The campaign was successfully managed and MT easily returned to office, winning 314 votes to Meyer's 33, with 24 spoiled papers (presumably hostile to MT) and three abstaining. But while she told the press "how very pleased I am with this result", and Younger professed to believe her position strengthened, reality was otherwise.
The day after MT's victory, her campaign team met to examine the figures and to brief Younger, who planned to send MT a written report as to the state of things. He made a lengthy and very frank note of the meeting, remarkable for the air of gloom and decline it conveys. (He titled it "Post Mortem Meeting Notes", aptly enough as to mood.) Most of those present would have been considered strong supporters of the Prime Minister - Ian Gow, Mark Lennox-Boyd, Richard Ryder - which only makes the downbeat tone all the more striking. Everyone saw deep difficulties facing MT, making a leadership challenge the following year all too possible (as of course happened, with fatal results). There were no very compelling ideas as to what could be done to improve the situation from her point of view, except perhaps to push harder for Britain to join the ERM, then seen as a popular step likely to help stabilise the economy. No one dissented when one MP (a friend of John Major) commented: "We are talking about the beginning of the end of the Thatcher era".
(The document also throws light on one of the mysteries surrounding the 1990 leadership campaign. After MT resigned some MPs complained that they had not been canvassed by the Thatcher team. Her PPS at the time used to reply: "Ah, but they had been! They just didn't know it". What could he have meant? Younger's note shows that during the leadership campaign the previous year much effort went into carrying out a canvass by a group of eight 'Apostles', unnamed MPs who were not seen as Thatcher people and who were not even allowed to know each other's identity. The intention was to ensure that "a man should never know that he has been canvassed", an approach apparently used in both campaigns. It seems a curious tactic, better suited to gaining intelligence than winning support.)
Following the meeting Younger drafted a carefully-worded memorandum for MT which opened bluntly: "The result is not as good as the figures. Many voted with varying degrees of reluctance for the Prime Minister. They cannot all be relied upon another time". She was told the many sources of discontent and urged to remedy them by adopting a series of measures, most of them unpalatable to her (removing Charles Powell & Bernard Ingham, sounding more positive about European integration, giving more responsibility to Geoffrey Howe).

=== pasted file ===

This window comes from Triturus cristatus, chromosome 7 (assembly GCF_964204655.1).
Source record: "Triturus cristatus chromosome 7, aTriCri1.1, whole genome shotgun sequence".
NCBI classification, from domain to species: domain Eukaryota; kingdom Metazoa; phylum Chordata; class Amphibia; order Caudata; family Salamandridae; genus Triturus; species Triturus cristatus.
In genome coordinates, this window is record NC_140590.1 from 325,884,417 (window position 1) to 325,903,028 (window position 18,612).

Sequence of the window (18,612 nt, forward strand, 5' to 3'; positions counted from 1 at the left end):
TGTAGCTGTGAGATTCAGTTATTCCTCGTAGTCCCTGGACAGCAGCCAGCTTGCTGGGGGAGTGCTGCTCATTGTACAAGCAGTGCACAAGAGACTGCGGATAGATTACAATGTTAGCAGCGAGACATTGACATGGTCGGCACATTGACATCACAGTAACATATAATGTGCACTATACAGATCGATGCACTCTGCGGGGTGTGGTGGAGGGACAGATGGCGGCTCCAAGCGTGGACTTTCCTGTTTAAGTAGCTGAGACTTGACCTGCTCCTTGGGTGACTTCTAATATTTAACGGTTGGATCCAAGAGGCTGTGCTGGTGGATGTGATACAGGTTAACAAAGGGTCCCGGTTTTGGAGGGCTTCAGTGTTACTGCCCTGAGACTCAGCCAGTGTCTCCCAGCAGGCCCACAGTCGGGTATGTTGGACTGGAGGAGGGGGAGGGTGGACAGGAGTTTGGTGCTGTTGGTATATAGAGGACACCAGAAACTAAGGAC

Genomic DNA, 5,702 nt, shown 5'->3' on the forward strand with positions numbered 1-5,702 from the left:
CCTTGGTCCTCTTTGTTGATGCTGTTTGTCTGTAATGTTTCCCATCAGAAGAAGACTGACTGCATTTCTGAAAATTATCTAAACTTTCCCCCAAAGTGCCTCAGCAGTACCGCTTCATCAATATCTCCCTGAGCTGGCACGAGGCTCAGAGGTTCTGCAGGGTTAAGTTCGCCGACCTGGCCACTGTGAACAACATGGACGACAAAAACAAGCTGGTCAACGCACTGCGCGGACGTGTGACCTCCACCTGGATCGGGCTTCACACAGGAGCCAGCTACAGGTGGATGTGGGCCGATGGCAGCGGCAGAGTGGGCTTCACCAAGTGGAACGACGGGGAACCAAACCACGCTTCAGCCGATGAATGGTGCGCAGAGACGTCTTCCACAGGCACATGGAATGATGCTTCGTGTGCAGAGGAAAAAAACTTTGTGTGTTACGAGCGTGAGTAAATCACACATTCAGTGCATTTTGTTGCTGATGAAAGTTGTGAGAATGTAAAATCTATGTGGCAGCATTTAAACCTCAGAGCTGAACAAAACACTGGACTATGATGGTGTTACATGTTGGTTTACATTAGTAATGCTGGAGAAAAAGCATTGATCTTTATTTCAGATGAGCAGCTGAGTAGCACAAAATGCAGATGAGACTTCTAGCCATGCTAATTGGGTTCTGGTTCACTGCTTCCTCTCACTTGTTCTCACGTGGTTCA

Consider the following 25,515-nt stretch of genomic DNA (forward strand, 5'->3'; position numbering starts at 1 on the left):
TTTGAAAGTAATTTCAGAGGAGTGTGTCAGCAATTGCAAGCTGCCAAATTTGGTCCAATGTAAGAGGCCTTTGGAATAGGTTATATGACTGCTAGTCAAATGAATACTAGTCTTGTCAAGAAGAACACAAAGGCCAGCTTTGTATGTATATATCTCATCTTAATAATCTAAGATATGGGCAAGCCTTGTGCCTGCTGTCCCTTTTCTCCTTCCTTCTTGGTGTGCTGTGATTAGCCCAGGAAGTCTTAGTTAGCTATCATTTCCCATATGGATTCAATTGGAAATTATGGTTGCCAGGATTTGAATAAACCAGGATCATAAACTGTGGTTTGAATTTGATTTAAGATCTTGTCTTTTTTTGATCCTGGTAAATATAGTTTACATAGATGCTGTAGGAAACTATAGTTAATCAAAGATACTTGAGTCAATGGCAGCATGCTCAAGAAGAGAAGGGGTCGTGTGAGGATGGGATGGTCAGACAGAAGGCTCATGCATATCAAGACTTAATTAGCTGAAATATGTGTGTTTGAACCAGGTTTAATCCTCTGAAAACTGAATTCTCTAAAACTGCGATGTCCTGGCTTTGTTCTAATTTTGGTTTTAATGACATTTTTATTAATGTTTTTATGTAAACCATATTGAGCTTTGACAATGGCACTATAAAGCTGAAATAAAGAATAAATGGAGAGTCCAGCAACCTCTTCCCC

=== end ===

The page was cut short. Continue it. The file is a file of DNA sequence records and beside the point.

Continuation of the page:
These proposals did not really bear fruit and a follow-up meeting in January 1990 came to nothing. But MT was deeply grateful for the role Younger had played, writing him a warm letter which acknowledged "the result would have been different had you not been in charge". Later he and other members of the team were each sent an inscribed silver cup as a token of her thanks.
A year later, when Michael Heseltine challenged MT for the leadership following Geoffrey Howe's resignation, Younger was again asked to run her campaign. He accepted, but with some reluctance this time. The challenge was far more serious, the underlying position much worse: he probably knew she was likely either to be forced out, or very badly damaged. It is sometimes suggested that he tried less hard than he might during the second campaign, but while his business commitments may genuinely have got in the way, two-facedness was simply not his style, and certainly MT did not believe it. The letter she wrote him in early December 1990, days after leaving office, is notably warm - far more so than those she sent colleagues whose role had displeased her.
Although Younger wrote no memoirs, he gave his version of these events in an article for Scotland on Sunday in October 1993.
Younger played no further part in politics after 1990, concentrating on RBS, whose takeover of the much larger NatWest in early 2000 was a triumph owing a good deal to his mix of personal and political skills. Retiring from the job the following year, long before RBS hit the rocks, his hopes of a peaceful retirement sadly came to nothing: aged only 70, his health quickly began to fail and he was diagnosed with cancer. Learning of his illness, MT wrote him a touching letter in November 2002. His reply speaks hopefully of a return to a public role which he must have known was unlikely to come, and reflects on a strike by the Fire Brigade's Union, a struggle for which the government of Tony Blair had failed to prepare, in his view, contrasting it with his and MT's struggle with Arthur Scargill's miners.
1975-79: planning for strikes